We have been very encouraged by your work on economic growth and digital opportunity, particularly for small and medium enterprises in Colombia. (Coughs.) Excuse me. Including some recent changes that you all have made in Colombia around regulation for fintech. And I was wondering, as you think about your role as the chair of the Pacific alliance, and harmonization of regulation in the region—particularly after COVID, for businesses small and large that are trying to flourish and invest in the region—how might you think about regional harmonization of regulation?
DUQUE: Thank you. So let me—let me take those three questions rapidly. Let me begin with the question that Mark made. How is it that we’re fighting the xenophobic sentiments? Sometime that I have to say is that the Colombian constitution has been a constitution that has given a clear message of protection of migrants. We’re now celebrating thirty years of our constitution. And the Article 100 of the constitution says that foreigners will have the same rights as Colombians on Colombian soil. It’s not easy to find a constitution that can say something like that so clear.
And in 1994, for example, there was a treaty that was signed by Colombia to grant labor protection to foreigners on our soil. So this has been an evolution. And since I ran for the presidency, I said that considering the magnitude of this crisis, I also reflected that for many decades in the twentieth century many Colombians went to Venezuela in times of despair in our country to seek opportunities. And they were received with open arms. It is also a way for us to demonstrate that we should give back to our brothers and sisters. When we launched the program to, first of all, grant the citizenship to children that were in the risk of—(inaudible)—and we granted that three years ago, the response by the Colombian people was very positive.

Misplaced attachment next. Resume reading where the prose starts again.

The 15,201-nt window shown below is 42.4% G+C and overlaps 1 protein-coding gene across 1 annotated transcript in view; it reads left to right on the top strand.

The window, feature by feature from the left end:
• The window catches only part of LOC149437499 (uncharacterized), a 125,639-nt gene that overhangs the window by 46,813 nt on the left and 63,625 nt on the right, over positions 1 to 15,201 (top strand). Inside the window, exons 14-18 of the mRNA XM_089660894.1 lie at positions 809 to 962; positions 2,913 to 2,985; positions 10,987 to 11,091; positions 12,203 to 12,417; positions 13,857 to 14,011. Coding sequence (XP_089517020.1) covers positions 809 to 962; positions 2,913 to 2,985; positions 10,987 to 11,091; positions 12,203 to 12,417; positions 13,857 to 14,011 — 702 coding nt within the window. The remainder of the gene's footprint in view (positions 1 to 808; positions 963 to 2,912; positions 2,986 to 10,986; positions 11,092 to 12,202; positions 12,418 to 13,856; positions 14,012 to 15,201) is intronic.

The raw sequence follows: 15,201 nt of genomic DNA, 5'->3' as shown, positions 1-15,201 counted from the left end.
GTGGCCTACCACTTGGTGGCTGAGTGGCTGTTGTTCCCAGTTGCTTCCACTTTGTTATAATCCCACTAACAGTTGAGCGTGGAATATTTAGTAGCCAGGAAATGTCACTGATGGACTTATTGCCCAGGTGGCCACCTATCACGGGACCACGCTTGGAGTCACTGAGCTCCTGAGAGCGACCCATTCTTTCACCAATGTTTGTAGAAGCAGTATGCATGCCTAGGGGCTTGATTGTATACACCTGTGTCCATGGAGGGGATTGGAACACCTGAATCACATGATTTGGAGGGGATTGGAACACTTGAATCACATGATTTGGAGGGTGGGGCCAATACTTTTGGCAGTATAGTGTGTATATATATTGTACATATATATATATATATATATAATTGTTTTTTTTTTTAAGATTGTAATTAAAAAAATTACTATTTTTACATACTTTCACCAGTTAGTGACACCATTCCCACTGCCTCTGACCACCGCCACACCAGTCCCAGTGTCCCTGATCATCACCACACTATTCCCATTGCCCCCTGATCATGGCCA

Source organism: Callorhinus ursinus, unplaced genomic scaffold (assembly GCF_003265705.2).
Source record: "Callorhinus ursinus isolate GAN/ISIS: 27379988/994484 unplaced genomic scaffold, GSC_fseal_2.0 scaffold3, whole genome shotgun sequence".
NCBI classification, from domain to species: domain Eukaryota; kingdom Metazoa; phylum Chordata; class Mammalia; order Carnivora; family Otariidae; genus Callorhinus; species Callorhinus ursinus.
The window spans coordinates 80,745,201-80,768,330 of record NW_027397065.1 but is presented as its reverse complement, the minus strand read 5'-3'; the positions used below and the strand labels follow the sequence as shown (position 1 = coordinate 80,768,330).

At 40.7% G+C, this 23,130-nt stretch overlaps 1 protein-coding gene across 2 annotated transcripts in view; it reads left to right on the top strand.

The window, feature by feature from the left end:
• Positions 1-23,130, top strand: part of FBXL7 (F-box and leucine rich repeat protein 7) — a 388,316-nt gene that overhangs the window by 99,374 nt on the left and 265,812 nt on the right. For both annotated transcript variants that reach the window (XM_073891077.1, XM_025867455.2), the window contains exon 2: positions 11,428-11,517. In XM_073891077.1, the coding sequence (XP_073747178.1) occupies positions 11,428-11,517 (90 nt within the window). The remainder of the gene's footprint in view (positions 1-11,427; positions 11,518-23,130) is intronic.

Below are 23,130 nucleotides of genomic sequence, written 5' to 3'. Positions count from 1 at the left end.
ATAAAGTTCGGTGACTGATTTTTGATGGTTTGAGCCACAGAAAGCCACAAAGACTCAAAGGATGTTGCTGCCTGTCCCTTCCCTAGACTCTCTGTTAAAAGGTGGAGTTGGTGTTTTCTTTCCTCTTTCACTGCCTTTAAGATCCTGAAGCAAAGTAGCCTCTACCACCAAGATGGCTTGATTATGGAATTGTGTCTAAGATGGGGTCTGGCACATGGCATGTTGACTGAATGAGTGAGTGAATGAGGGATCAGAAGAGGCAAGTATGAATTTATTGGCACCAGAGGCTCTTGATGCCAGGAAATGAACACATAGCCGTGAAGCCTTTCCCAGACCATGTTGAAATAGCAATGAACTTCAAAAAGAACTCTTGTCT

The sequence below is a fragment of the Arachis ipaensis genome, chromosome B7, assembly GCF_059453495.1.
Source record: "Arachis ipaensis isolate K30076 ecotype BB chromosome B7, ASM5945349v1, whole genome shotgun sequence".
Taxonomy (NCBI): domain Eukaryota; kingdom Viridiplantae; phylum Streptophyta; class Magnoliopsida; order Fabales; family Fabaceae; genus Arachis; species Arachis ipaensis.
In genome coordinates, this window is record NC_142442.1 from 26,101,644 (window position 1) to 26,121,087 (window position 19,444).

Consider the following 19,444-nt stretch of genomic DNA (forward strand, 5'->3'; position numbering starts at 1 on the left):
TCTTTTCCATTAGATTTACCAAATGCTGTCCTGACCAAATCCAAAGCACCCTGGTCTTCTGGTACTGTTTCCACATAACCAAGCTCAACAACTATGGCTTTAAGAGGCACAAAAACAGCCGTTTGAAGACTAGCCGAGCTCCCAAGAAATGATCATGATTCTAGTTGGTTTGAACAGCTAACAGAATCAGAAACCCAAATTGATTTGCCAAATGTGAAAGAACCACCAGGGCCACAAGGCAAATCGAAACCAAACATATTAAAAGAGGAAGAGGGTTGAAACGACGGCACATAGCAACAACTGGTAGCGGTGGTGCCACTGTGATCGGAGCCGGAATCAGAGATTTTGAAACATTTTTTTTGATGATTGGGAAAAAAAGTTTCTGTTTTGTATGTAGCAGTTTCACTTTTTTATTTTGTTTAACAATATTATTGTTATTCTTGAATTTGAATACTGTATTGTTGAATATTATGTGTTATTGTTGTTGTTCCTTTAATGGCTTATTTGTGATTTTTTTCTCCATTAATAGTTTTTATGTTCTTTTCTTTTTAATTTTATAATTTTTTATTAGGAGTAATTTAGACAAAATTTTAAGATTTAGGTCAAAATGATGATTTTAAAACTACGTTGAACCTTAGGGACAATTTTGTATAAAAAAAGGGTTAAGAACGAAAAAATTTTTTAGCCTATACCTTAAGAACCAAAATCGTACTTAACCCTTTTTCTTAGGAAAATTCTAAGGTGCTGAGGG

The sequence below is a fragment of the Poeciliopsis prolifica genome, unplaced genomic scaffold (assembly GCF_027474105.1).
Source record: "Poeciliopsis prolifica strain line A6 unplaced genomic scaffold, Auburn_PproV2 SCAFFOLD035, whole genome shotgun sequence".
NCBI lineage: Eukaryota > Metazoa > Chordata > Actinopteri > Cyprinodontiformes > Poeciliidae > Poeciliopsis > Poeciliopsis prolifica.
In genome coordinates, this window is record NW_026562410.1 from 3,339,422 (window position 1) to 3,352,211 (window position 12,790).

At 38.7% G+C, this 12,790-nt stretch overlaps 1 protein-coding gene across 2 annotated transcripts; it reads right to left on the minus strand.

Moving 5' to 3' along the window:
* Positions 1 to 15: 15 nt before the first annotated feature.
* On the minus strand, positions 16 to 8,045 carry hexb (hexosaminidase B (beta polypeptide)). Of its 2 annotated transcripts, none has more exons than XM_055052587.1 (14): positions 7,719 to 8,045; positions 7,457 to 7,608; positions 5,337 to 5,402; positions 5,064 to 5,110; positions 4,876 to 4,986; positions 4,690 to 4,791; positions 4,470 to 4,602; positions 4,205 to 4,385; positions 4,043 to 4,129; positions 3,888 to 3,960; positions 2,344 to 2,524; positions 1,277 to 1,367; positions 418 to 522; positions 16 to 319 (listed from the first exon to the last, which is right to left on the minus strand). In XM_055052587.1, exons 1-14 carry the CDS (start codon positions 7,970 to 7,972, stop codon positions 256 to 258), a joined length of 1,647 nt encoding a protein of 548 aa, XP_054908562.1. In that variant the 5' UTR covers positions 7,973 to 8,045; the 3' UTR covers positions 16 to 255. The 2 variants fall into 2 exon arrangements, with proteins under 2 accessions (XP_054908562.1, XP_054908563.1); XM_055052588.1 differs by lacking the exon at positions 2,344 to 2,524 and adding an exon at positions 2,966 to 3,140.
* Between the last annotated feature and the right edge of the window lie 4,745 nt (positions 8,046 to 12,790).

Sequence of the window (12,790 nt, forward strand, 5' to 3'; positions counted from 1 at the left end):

Then when we launched a policy to protect the migrants, the response was so positive. And when we declared early this year the temporary protection status to one-point-eight million migrants, the response from governors and mayors and civil society was very positive. So I think that’s a demonstration that we know that at this moment fraternity is the best way to fight xenophobic sentiment. Now, it’s also important to say that the TPS also creates an environment so that there is not an unfair competition. Because if we didn’t have the status, what was happening in the streets of Colombia is that many migrants were hired, and they were paid under the table less than a Colombian worker. And that generates unfairness, and that does generate xenophobic sentiments.
So we have leveled the ground with the TPS. And that leveling of the ground is what has to produce opportunities. And that’s why we have created elements of regulation to create new jobs in Colombia. That is very important. And the other thing that is important is to be in the bordering areas where the big challenges are. That’s Cucuta. That’s Puerto Carreño. That’s La Guajira. And we have called the international community and international donor community to support us there. I think that has been working.